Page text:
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What does Lottery Health Research give priority to?

The Lottery Health Research Committee gives priority to requests that:

  • show how the research will translate into better health outcomes for New Zealand populations, including Māori and Pasifika, and other minority groups
  • show why the health issue is significant for New Zealand
  • addresses a unique gap in health research knowledge in New Zealand
  • demonstrate partnerships between researchers and community organisations who will contribute to the New Zealand health sector over time.

For those requesting grants for post-doctoral fellowships and PhD scholarships priority is given to:

  • researchers who are early in their career or entering and/or returning to the New Zealand work force
  • host organisations that how they will provide quality support, management and supervision.

For shared equipment and translational research project requests, priority is given to:

  • collaboration, particularly with significant pieces of research equipment, which should be shared between a number or research centres/institutions)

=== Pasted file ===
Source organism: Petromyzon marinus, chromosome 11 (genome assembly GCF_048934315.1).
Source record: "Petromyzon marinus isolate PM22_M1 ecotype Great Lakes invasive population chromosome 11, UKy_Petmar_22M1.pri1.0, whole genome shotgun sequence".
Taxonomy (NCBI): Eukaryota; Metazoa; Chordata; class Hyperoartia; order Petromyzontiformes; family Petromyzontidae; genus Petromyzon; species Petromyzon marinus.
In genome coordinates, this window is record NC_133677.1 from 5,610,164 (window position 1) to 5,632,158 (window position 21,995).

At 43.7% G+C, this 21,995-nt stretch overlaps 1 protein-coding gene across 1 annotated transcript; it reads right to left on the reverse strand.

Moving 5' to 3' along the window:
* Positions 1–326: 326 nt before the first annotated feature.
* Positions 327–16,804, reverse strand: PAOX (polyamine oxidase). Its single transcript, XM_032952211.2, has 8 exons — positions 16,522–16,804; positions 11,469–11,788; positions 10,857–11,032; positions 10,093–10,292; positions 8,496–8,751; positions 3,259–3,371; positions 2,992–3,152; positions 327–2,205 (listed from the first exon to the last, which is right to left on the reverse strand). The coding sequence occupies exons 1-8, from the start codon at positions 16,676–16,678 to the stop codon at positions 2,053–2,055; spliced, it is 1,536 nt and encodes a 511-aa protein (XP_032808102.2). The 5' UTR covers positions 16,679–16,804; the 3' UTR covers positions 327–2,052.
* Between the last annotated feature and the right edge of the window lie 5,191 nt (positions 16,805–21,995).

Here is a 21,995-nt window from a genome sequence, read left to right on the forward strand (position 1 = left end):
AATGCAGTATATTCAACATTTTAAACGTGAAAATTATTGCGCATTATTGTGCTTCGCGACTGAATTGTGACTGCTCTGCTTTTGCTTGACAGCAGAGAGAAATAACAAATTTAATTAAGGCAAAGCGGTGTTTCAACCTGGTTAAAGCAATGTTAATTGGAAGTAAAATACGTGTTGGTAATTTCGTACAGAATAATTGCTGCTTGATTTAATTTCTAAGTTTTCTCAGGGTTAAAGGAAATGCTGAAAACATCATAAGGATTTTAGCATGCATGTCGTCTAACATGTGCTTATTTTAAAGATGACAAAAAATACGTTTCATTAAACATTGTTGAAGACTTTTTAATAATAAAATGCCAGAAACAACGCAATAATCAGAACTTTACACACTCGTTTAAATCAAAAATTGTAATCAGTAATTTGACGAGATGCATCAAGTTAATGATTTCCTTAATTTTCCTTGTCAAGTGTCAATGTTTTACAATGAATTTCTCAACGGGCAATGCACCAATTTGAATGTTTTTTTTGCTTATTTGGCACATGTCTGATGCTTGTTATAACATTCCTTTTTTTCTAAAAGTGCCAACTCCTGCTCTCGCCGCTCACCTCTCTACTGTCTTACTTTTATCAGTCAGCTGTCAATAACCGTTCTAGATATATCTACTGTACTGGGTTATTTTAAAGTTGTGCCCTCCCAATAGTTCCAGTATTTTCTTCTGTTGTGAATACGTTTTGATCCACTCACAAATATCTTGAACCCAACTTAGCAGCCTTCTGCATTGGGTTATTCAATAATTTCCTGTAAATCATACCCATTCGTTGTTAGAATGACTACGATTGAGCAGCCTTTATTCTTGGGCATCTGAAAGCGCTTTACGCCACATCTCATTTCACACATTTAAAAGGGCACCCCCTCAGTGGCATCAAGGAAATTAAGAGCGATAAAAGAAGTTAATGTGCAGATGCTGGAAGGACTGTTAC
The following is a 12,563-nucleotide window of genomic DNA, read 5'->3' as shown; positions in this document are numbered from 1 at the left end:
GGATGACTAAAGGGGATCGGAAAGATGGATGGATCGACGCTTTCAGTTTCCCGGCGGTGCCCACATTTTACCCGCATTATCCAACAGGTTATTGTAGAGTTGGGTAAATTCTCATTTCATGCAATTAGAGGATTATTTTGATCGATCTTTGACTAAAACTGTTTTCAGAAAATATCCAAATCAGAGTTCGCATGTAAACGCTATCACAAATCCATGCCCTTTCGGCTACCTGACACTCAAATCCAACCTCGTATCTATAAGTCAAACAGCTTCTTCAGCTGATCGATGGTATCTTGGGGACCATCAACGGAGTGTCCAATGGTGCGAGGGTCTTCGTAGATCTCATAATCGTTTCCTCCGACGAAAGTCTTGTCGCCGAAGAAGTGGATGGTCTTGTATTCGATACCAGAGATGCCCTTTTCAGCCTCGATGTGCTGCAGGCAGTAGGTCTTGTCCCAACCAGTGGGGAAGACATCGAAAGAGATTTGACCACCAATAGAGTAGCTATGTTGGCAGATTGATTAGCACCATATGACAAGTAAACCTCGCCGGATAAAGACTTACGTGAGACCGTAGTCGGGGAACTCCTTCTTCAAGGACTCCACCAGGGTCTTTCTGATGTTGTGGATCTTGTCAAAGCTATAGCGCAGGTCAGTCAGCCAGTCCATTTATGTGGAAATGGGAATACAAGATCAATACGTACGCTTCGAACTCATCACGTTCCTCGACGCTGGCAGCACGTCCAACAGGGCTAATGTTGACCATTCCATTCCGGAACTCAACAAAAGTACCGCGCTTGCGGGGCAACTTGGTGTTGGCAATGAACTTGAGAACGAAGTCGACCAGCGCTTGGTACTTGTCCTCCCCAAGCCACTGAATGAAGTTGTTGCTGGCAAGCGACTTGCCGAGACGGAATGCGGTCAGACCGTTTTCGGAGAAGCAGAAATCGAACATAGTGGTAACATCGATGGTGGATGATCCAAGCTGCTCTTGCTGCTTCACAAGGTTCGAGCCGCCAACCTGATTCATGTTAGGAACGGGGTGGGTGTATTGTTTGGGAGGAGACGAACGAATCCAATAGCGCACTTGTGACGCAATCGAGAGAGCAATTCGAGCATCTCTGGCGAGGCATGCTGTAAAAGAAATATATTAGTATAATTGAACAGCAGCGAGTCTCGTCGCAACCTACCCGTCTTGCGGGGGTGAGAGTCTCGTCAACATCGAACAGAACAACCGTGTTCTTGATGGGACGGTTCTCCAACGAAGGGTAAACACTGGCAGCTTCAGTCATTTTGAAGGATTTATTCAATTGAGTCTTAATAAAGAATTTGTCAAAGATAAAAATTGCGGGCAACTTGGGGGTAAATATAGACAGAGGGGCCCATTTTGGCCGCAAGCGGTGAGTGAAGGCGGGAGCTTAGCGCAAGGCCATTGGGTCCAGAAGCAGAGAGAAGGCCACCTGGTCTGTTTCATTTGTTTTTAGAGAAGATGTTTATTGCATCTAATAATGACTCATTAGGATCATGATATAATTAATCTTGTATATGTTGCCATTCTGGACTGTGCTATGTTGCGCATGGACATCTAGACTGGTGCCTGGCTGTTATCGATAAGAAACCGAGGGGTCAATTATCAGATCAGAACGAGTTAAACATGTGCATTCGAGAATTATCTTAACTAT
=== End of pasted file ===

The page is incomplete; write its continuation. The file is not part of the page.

• projects that have received support from other funders.

 What are the important dates for Lottery Health Research?

For the important funding dates for the Lottery Health Research Fund, follow the link below to the funding calendar:

What are the outcomes for Lottery Health Research grants?

The 2024/25 funding allocation to the Lottery Health Research Committee is in line with the 2023/24 allocation.

This means the Committee will be unable to fund as many grant requests at the same levels as it did in previous years.

The complete Lottery Grants Board Allocations

Organisations receiving grants are expected to show how their health research will contribute to:

  • better understanding of the causes, prevention and treatment of disorders affecting New Zealanders
  • new approaches in health and bio-medical science for the ultimate benefit of all New Zealanders
  • developing and keeping a highly skilled workforce of health and bio-medical researchers in New Zealand.